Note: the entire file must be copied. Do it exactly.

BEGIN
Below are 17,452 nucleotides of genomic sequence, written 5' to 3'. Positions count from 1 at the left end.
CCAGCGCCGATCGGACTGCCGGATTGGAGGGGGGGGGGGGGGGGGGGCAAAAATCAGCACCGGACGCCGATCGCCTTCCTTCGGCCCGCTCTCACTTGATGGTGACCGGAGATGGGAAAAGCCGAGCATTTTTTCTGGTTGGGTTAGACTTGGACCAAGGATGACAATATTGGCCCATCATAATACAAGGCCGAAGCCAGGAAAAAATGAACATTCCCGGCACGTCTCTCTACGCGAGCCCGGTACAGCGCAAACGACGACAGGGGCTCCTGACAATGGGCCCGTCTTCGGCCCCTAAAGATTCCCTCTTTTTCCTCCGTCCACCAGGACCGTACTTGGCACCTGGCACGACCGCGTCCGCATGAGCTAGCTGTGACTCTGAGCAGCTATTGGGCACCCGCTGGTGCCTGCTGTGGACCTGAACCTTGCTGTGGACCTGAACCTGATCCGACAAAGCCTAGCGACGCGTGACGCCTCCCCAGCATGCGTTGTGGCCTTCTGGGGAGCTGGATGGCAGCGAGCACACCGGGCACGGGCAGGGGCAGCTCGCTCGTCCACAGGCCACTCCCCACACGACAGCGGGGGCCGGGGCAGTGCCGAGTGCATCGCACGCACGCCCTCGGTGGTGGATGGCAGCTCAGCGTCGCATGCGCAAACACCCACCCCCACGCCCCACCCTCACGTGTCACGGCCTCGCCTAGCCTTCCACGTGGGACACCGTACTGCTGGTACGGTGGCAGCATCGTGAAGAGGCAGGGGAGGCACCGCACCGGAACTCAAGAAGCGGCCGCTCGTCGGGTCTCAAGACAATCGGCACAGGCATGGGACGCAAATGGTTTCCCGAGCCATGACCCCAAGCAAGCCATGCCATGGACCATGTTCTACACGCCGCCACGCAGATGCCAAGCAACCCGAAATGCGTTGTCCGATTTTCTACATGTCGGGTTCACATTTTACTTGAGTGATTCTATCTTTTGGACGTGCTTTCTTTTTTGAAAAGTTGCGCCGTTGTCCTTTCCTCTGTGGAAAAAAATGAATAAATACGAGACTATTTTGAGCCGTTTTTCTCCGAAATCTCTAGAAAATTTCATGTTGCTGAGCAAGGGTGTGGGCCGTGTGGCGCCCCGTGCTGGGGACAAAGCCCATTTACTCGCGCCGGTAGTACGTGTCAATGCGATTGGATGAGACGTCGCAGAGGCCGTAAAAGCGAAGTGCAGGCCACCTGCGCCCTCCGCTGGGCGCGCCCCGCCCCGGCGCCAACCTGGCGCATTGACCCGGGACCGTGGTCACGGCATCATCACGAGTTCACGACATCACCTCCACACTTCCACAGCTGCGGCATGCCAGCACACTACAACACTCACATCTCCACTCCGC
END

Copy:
Below are 17,452 nucleotides of genomic sequence, written 5' to 3'. Positions count from 1 at the left end.
CCAGCGCCGATCGGACTGCCGGATTGGAGGGGGGGGGGGGGGGGGGGCAAAAATCAGCACCGGACGCCGATCGCCTTCCTTCGGCCCGCTCTCACTTGATGGTGACCGGAGATGGGAAAAGCCGAGCATTTTTTCTGGTTGGGTTAGACTTGGACCAAGGATGACAATATTGGCCCATCATAATACAAGGCCGAAGCCAGGAAAAAATGAACATTCCCGGCACGTCTCTCTACGCGAGCCCGGTACAGCGCAAACGACGACAGGGGCTCCTGACAATGGGCCCGTCTTCGGCCCCTAAAGATTCCCTCTTTTTCCTCCGTCCACCAGGACCGTACTTGGCACCTGGCACGACCGCGTCCGCATGAGCTAGCTGTGACTCTGAGCAGCTATTGGGCACCCGCTGGTGCCTGCTGTGGACCTGAACCTTGCTGTGGACCTGAACCTGATCCGACAAAGCCTAGCGACGCGTGACGCCTCCCCAGCATGCGTTGTGGCCTTCTGGGGAGCTGGATGGCAGCGAGCACACCGGGCACGGGCAGGGGCAGCTCGCTCGTCCACAGGCCACTCCCCACACGACAGCGGGGGCCGGGGCAGTGCCGAGTGCATCGCACGCACGCCCTCGGTGGTGGATGGCAGCTCAGCGTCGCATGCGCAAACACCCACCCCCACGCCCCACCCTCACGTGTCACGGCCTCGCCTAGCCTTCCACGTGGGACACCGTACTGCTGGTACGGTGGCAGCATCGTGAAGAGGCAGGGGAGGCACCGCACCGGAACTCAAGAAGCGGCCGCTCGTCGGGTCTCAAGACAATCGGCACAGGCATGGGACGCAAATGGTTTCCCGAGCCATGACCCCAAGCAAGCCATGCCATGGACCATGTTCTACACGCCGCCACGCAGATGCCAAGCAACCCGAAATGCGTTGTCCGATTTTCTACATGTCGGGTTCACATTTTACTTGAGTGATTCTATCTTTTGGACGTGCTTTCTTTTTTGAAAAGTTGCGCCGTTGTCCTTTCCTCTGTGGAAAAAAATGAATAAATACGAGACTATTTTGAGCCGTTTTTCTCCGAAATCTCTAGAAAATTTCATGTTGCTGAGCAAGGGTGTGGGCCGTGTGGCGCCCCGTGCTGGGGACAAAGCCCATTTACTCGCGCCGGTAGTACGTGTCAATGCGATTGGATGAGACGTCGCAGAGGCCGTAAAAGCGAAGTGCAGGCCACCTGCGCCCTCCGCTGGGCGCGCCCCGCCCCGGCGCCAACCTGGCGCATTGACCCGGGACCGTGGTCACGGCATCATCACGAGTTCACGACATCACCTCCACACTTCCACAGCTGCGGCATGCCAGCACACTACAACACTCACATCTCCACTCCGC